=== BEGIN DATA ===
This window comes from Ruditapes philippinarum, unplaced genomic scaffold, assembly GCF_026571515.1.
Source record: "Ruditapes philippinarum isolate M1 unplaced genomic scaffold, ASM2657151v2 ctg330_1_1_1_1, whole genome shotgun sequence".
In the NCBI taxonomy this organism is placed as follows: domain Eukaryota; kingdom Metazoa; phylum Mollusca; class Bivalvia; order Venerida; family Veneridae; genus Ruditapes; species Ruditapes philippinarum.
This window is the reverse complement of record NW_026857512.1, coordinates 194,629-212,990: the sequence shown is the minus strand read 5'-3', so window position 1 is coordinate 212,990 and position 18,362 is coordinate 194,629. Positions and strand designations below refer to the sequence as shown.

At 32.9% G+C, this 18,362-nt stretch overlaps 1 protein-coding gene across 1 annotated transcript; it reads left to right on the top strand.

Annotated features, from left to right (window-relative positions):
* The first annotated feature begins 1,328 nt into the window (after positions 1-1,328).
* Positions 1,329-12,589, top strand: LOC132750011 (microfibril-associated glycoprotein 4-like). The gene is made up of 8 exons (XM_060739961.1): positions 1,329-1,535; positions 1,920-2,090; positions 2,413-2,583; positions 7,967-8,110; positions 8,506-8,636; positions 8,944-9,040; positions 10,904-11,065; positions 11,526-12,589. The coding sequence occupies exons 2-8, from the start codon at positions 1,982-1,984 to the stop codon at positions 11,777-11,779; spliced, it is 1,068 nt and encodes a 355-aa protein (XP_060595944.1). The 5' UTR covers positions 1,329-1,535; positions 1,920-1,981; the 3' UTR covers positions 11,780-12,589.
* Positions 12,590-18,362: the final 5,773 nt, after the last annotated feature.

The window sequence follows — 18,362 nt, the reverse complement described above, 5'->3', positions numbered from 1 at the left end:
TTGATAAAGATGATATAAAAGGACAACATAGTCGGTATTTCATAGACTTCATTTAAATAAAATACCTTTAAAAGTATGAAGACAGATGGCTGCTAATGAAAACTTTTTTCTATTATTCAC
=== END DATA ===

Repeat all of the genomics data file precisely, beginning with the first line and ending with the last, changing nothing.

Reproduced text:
This window comes from Ruditapes philippinarum, unplaced genomic scaffold, assembly GCF_026571515.1.
Source record: "Ruditapes philippinarum isolate M1 unplaced genomic scaffold, ASM2657151v2 ctg330_1_1_1_1, whole genome shotgun sequence".
In the NCBI taxonomy this organism is placed as follows: domain Eukaryota; kingdom Metazoa; phylum Mollusca; class Bivalvia; order Venerida; family Veneridae; genus Ruditapes; species Ruditapes philippinarum.
This window is the reverse complement of record NW_026857512.1, coordinates 194,629-212,990: the sequence shown is the minus strand read 5'-3', so window position 1 is coordinate 212,990 and position 18,362 is coordinate 194,629. Positions and strand designations below refer to the sequence as shown.

At 32.9% G+C, this 18,362-nt stretch overlaps 1 protein-coding gene across 1 annotated transcript; it reads left to right on the top strand.

Annotated features, from left to right (window-relative positions):
* The first annotated feature begins 1,328 nt into the window (after positions 1-1,328).
* Positions 1,329-12,589, top strand: LOC132750011 (microfibril-associated glycoprotein 4-like). The gene is made up of 8 exons (XM_060739961.1): positions 1,329-1,535; positions 1,920-2,090; positions 2,413-2,583; positions 7,967-8,110; positions 8,506-8,636; positions 8,944-9,040; positions 10,904-11,065; positions 11,526-12,589. The coding sequence occupies exons 2-8, from the start codon at positions 1,982-1,984 to the stop codon at positions 11,777-11,779; spliced, it is 1,068 nt and encodes a 355-aa protein (XP_060595944.1). The 5' UTR covers positions 1,329-1,535; positions 1,920-1,981; the 3' UTR covers positions 11,780-12,589.
* Positions 12,590-18,362: the final 5,773 nt, after the last annotated feature.

The window sequence follows — 18,362 nt, the reverse complement described above, 5'->3', positions numbered from 1 at the left end:
TTGATAAAGATGATATAAAAGGACAACATAGTCGGTATTTCATAGACTTCATTTAAATAAAATACCTTTAAAAGTATGAAGACAGATGGCTGCTAATGAAAACTTTTTTCTATTATTCAC